New MacBook Pros are here! Get the lowest prices anywhere: Apple Price Guides updated Aug 31st (exclusive coupons)
 


Monday, October 22, 2012, 10:56 am PT (01:56 pm ET)

Product leaks prompt Apple CEO Tim Cook to take security to new levels

Security practices at Apple under Tim Cook are now even tighter than they were when Steve Jobs was at the helm, according to a new in-depth look at the company's secrecy.

Jacqui Cheng of Ars Technica published a new look at Apple's security and the effect it has on the company's engineering teams. For the feature, she spoke with a number of sources at Apple about paranoia, and how some employees believe the increased security may be having a negative effect on Apple's engineers.

In one example, an unnamed employee said only a handful of Apple workers were allowed to take a new iOS device off campus for real-life use. That person found it "really disturbing" that a device that would be shipped to millions of customers would see such limited testing.

The story was published as Apple is set to hold a media event on Tuesday, at which it is expected to unveil a smaller 7.85-inch iPad along with new Macs. Numerous details on the still-unannounced products have leaked months in advance, including pictures claiming to show the future devices.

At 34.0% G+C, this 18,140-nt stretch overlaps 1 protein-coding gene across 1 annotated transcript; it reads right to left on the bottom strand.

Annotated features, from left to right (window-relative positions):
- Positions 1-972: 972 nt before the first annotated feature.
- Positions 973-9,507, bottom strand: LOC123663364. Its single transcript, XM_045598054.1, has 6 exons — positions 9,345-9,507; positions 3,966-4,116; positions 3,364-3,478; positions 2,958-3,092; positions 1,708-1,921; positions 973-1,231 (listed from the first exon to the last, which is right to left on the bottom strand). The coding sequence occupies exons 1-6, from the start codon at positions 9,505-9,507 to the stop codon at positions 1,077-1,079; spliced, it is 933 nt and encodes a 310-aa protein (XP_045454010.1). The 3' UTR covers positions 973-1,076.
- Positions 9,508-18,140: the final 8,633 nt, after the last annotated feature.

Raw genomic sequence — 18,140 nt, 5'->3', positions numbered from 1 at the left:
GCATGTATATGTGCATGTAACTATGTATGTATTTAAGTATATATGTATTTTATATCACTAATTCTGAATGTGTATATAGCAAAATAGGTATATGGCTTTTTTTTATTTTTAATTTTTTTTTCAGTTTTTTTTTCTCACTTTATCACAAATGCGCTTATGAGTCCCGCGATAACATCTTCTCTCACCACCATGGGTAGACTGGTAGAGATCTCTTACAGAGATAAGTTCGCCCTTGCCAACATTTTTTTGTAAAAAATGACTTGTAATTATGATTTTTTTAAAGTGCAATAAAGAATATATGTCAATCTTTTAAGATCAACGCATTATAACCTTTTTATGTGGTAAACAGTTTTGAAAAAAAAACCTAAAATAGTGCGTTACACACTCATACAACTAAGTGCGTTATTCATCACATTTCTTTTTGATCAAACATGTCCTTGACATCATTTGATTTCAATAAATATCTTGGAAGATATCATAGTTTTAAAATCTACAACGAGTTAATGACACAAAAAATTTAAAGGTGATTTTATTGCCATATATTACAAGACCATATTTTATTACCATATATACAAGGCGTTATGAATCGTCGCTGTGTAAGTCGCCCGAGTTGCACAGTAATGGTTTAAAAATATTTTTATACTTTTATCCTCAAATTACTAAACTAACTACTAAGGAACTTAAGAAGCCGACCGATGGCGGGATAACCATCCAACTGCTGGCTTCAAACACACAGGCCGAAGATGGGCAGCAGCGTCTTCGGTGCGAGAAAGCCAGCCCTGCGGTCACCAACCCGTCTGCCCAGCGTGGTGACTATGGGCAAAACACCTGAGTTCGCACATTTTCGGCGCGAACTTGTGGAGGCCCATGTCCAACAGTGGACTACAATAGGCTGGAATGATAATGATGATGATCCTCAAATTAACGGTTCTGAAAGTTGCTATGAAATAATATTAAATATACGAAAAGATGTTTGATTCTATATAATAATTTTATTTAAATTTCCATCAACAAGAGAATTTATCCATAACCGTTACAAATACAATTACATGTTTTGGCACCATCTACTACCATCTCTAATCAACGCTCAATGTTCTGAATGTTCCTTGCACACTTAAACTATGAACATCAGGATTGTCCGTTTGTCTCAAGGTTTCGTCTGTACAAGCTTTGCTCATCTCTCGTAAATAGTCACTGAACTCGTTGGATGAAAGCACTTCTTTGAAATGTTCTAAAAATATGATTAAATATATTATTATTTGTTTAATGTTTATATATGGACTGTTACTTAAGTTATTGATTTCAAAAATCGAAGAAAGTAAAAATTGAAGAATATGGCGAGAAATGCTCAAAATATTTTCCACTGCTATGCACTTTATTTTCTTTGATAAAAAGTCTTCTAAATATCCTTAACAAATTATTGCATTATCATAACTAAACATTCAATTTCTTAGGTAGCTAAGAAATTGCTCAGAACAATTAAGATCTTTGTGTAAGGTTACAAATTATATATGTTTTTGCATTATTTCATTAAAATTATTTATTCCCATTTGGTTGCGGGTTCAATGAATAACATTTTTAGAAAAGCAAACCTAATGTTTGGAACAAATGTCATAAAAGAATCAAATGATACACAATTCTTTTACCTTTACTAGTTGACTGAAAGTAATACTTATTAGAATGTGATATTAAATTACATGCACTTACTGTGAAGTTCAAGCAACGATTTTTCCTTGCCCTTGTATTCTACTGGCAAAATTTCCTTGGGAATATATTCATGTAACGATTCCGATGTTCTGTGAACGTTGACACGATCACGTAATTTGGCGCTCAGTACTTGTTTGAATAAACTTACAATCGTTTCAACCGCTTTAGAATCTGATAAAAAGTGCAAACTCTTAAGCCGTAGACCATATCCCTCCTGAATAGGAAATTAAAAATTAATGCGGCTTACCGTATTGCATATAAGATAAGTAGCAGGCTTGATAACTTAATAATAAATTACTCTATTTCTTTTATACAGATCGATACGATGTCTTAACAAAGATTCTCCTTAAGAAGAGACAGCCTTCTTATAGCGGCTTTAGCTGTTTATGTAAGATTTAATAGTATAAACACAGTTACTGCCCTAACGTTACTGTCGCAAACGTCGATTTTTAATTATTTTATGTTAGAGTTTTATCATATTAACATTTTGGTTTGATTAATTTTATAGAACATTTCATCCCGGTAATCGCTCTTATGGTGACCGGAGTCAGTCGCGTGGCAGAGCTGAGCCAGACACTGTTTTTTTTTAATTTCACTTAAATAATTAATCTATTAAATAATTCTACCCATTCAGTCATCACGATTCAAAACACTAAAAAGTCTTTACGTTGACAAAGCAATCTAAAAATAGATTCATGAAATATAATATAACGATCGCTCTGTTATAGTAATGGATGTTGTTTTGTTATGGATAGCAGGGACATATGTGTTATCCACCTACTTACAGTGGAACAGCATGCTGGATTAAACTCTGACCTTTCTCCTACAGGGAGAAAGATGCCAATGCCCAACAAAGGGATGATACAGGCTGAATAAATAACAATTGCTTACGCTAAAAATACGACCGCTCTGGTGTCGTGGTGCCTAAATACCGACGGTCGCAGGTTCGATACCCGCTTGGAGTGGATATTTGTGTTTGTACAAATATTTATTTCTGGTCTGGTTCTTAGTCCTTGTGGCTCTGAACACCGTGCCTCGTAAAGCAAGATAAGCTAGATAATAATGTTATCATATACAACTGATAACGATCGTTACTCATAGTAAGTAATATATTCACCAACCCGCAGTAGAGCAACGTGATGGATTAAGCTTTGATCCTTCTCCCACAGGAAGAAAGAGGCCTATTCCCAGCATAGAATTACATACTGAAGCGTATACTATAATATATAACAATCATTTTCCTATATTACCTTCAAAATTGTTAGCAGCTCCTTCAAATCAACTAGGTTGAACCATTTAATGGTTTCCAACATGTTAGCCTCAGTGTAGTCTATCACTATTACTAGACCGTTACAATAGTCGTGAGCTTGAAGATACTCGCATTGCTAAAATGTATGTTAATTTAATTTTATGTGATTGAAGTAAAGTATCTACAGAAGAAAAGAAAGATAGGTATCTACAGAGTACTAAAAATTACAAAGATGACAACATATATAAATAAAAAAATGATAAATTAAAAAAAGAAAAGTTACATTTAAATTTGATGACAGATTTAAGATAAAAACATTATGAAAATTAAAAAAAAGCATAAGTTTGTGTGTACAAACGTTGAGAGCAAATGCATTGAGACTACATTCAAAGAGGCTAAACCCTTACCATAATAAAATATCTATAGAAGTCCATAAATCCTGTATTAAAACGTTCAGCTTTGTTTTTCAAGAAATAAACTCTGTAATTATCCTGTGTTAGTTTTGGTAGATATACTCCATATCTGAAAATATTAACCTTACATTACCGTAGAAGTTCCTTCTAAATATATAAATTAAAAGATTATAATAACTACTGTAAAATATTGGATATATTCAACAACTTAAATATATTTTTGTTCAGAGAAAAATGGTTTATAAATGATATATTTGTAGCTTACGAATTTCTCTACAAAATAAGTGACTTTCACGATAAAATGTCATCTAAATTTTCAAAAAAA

It was the same situation a month ago, when Apple unveiled the iPhone 5 with a taller 4-inch display, as well as a new iPod touch and iPod nano. Most details about those products, including pictures of the devices before their official unveiling, leaked onto the Internet weeks and even months in advance.

Leaks


The unnamed Apple employees who Cheng spoke with indicated that the frequency of product leaks is just a byproduct of globalization. One employee said Apple's security practices are designed to prevent U.S. employees from leaking information, but most product leaks come from China, where Apple's devices are assembled and packaged.

"The leaks may be a result of Apple's impressive manufacturing operations — which are largely credited to the expertise of Tim Cook, who built his expertise in operations and supply chain management," Cheng wrote. "The results for users have been impressive: do you want your iPhone 5 assembled the minute you place the order online and shipped to your home days later, or do you want to wait six months before it arrives?"




Cook himself vowed in an interview in May of this year that Apple would "double down" on secrecy and security. Though the CEO said he was "very serious" about stopping leaks, information about and pictures of Apple's iPhone 5, new iPods, and anticipated "iPad mini" have all leaked before their formal unveiling.

Product leaks ahead of their announcement are said to be upsetting for Apple engineers, who are proud of the company's product unveilings. But the leaks are also said to cause Apple to "react by clamping down harder on the employees it can control."

"They keep tightening up things on us — there are code names upon code names upon code names," one unnamed employee told Cheng.

For more, see the full story published Monday at Ars Technica.